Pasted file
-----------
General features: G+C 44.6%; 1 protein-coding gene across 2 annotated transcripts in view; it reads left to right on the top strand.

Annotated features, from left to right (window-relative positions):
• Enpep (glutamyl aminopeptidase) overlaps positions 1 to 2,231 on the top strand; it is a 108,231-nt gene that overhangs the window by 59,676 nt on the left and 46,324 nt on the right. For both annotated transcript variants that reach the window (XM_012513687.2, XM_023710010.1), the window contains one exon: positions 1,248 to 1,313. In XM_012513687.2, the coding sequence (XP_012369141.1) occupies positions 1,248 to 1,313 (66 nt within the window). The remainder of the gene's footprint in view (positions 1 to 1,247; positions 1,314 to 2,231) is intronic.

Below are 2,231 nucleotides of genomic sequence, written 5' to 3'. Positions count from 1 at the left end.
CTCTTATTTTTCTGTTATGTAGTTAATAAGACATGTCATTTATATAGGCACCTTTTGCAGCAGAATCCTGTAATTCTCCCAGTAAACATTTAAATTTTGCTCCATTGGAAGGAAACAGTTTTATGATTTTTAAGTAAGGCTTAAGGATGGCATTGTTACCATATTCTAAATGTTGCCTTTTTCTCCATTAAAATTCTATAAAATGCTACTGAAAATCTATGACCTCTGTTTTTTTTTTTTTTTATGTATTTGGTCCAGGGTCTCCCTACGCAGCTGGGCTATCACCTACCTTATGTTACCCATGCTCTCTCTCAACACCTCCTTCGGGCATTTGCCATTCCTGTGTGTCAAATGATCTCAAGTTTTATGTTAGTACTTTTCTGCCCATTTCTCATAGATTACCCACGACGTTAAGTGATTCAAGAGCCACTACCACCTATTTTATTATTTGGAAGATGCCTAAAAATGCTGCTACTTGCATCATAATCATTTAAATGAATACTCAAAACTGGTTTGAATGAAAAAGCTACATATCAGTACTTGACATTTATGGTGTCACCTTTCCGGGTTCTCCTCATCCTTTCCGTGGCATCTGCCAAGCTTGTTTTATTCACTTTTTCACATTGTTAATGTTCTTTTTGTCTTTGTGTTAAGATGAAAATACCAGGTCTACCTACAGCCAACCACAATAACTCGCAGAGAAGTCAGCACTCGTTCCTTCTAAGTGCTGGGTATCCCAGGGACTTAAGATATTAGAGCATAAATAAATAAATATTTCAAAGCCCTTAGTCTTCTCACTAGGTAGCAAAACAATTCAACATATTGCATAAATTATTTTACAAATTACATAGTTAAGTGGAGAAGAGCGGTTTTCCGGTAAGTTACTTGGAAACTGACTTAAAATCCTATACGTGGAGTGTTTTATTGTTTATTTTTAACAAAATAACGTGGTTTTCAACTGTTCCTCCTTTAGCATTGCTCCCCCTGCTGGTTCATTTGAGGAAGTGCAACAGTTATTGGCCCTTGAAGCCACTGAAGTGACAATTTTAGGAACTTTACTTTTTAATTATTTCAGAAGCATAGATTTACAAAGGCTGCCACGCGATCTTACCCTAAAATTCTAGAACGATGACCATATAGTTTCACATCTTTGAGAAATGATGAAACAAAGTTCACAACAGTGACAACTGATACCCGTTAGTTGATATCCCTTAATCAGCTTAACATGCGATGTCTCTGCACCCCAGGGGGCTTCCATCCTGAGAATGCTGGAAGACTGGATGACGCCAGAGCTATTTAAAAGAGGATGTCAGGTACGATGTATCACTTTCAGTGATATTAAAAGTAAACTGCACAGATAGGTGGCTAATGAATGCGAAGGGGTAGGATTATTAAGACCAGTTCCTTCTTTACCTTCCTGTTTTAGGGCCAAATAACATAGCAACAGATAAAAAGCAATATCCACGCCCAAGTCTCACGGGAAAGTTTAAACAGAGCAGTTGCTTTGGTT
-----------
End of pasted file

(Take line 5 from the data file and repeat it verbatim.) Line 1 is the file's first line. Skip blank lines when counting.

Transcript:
CTCTTATTTTTCTGTTATGTAGTTAATAAGACATGTCATTTATATAGGCACCTTTTGCAGCAGAATCCTGTAATTCTCCCAGTAAACATTTAAATTTTGCTCCATTGGAAGGAAACAGTTTTATGATTTTTAAGTAAGGCTTAAGGATGGCATTGTTACCATATTCTAAATGTTGCCTTTTTCTCCATTAAAATTCTATAAAATGCTACTGAAAATCTATGACCTCTGTTTTTTTTTTTTTTTATGTATTTGGTCCAGGGTCTCCCTACGCAGCTGGGCTATCACCTACCTTATGTTACCCATGCTCTCTCTCAACACCTCCTTCGGGCATTTGCCATTCCTGTGTGTCAAATGATCTCAAGTTTTATGTTAGTACTTTTCTGCCCATTTCTCATAGATTACCCACGACGTTAAGTGATTCAAGAGCCACTACCACCTATTTTATTATTTGGAAGATGCCTAAAAATGCTGCTACTTGCATCATAATCATTTAAATGAATACTCAAAACTGGTTTGAATGAAAAAGCTACATATCAGTACTTGACATTTATGGTGTCACCTTTCCGGGTTCTCCTCATCCTTTCCGTGGCATCTGCCAAGCTTGTTTTATTCACTTTTTCACATTGTTAATGTTCTTTTTGTCTTTGTGTTAAGATGAAAATACCAGGTCTACCTACAGCCAACCACAATAACTCGCAGAGAAGTCAGCACTCGTTCCTTCTAAGTGCTGGGTATCCCAGGGACTTAAGATATTAGAGCATAAATAAATAAATATTTCAAAGCCCTTAGTCTTCTCACTAGGTAGCAAAACAATTCAACATATTGCATAAATTATTTTACAAATTACATAGTTAAGTGGAGAAGAGCGGTTTTCCGGTAAGTTACTTGGAAACTGACTTAAAATCCTATACGTGGAGTGTTTTATTGTTTATTTTTAACAAAATAACGTGGTTTTCAACTGTTCCTCCTTTAGCATTGCTCCCCCTGCTGGTTCATTTGAGGAAGTGCAACAGTTATTGGCCCTTGAAGCCACTGAAGTGACAATTTTAGGAACTTTACTTTTTAATTATTTCAGAAGCATAGATTTACAAAGGCTGCCACGCGATCTTACCCTAAAATTCTAGAACGATGACCATATAGTTTCACATCTTTGAGAAATGATGAAACAAAGTTCACAACAGTGACAACTGATACCCGTTAGTTGATATCCCTTAATCAGCTTAACATGCGATGTCTCTGCACCCCAGGGGGCTTCCATCCTGAGAATGCTGGAAGACTGGATGACGCCAGAGCTATTTAAAAGAGGATGTCAGGTACGATGTATCACTTTCAGTGATATTAAAAGTAAACTGCACAGATAGGTGGCTAATGAATGCGAAGGGGTAGGATTATTAAGACCAGTTCCTTCTTTACCTTCCTGTTTTAGGGCCAAATAACATAGCAACAGATAAAAAGCAATATCCACGCCCAAGTCTCACGGGAAAGTTTAAACAGAGCAGTTGCTTTGGTT